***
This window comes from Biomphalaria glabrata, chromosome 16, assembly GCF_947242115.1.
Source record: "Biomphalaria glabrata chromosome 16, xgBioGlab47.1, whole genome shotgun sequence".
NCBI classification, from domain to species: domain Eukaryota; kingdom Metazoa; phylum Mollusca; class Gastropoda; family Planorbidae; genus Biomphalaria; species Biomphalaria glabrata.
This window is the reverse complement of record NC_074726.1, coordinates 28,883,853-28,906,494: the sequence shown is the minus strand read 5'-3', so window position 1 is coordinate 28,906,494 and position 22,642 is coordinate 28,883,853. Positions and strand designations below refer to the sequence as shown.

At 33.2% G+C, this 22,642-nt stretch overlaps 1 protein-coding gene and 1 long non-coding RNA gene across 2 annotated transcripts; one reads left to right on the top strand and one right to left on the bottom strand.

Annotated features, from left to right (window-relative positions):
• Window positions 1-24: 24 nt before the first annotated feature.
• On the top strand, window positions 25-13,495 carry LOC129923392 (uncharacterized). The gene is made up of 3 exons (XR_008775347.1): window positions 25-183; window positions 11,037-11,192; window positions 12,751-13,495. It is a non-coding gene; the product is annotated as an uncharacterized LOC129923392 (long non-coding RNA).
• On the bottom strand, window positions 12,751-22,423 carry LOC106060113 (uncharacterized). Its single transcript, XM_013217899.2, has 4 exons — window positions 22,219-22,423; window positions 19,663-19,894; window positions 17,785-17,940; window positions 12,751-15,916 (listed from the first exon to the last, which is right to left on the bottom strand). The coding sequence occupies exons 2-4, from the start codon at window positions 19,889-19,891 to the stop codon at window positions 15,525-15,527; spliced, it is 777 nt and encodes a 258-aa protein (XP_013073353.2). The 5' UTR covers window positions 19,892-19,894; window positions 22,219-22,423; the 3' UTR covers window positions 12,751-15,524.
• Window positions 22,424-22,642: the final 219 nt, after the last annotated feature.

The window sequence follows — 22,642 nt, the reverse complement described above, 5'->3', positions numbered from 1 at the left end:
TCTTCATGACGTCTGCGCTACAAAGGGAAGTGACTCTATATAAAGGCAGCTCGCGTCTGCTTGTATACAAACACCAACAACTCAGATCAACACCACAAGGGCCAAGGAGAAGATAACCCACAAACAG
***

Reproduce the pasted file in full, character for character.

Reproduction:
This window comes from Biomphalaria glabrata, chromosome 16, assembly GCF_947242115.1.
Source record: "Biomphalaria glabrata chromosome 16, xgBioGlab47.1, whole genome shotgun sequence".
NCBI classification, from domain to species: domain Eukaryota; kingdom Metazoa; phylum Mollusca; class Gastropoda; family Planorbidae; genus Biomphalaria; species Biomphalaria glabrata.
This window is the reverse complement of record NC_074726.1, coordinates 28,883,853-28,906,494: the sequence shown is the minus strand read 5'-3', so window position 1 is coordinate 28,906,494 and position 22,642 is coordinate 28,883,853. Positions and strand designations below refer to the sequence as shown.

At 33.2% G+C, this 22,642-nt stretch overlaps 1 protein-coding gene and 1 long non-coding RNA gene across 2 annotated transcripts; one reads left to right on the top strand and one right to left on the bottom strand.

Annotated features, from left to right (window-relative positions):
• Window positions 1-24: 24 nt before the first annotated feature.
• On the top strand, window positions 25-13,495 carry LOC129923392 (uncharacterized). The gene is made up of 3 exons (XR_008775347.1): window positions 25-183; window positions 11,037-11,192; window positions 12,751-13,495. It is a non-coding gene; the product is annotated as an uncharacterized LOC129923392 (long non-coding RNA).
• On the bottom strand, window positions 12,751-22,423 carry LOC106060113 (uncharacterized). Its single transcript, XM_013217899.2, has 4 exons — window positions 22,219-22,423; window positions 19,663-19,894; window positions 17,785-17,940; window positions 12,751-15,916 (listed from the first exon to the last, which is right to left on the bottom strand). The coding sequence occupies exons 2-4, from the start codon at window positions 19,889-19,891 to the stop codon at window positions 15,525-15,527; spliced, it is 777 nt and encodes a 258-aa protein (XP_013073353.2). The 5' UTR covers window positions 19,892-19,894; window positions 22,219-22,423; the 3' UTR covers window positions 12,751-15,524.
• Window positions 22,424-22,642: the final 219 nt, after the last annotated feature.

The window sequence follows — 22,642 nt, the reverse complement described above, 5'->3', positions numbered from 1 at the left end:
TCTTCATGACGTCTGCGCTACAAAGGGAAGTGACTCTATATAAAGGCAGCTCGCGTCTGCTTGTATACAAACACCAACAACTCAGATCAACACCACAAGGGCCAAGGAGAAGATAACCCACAAACAG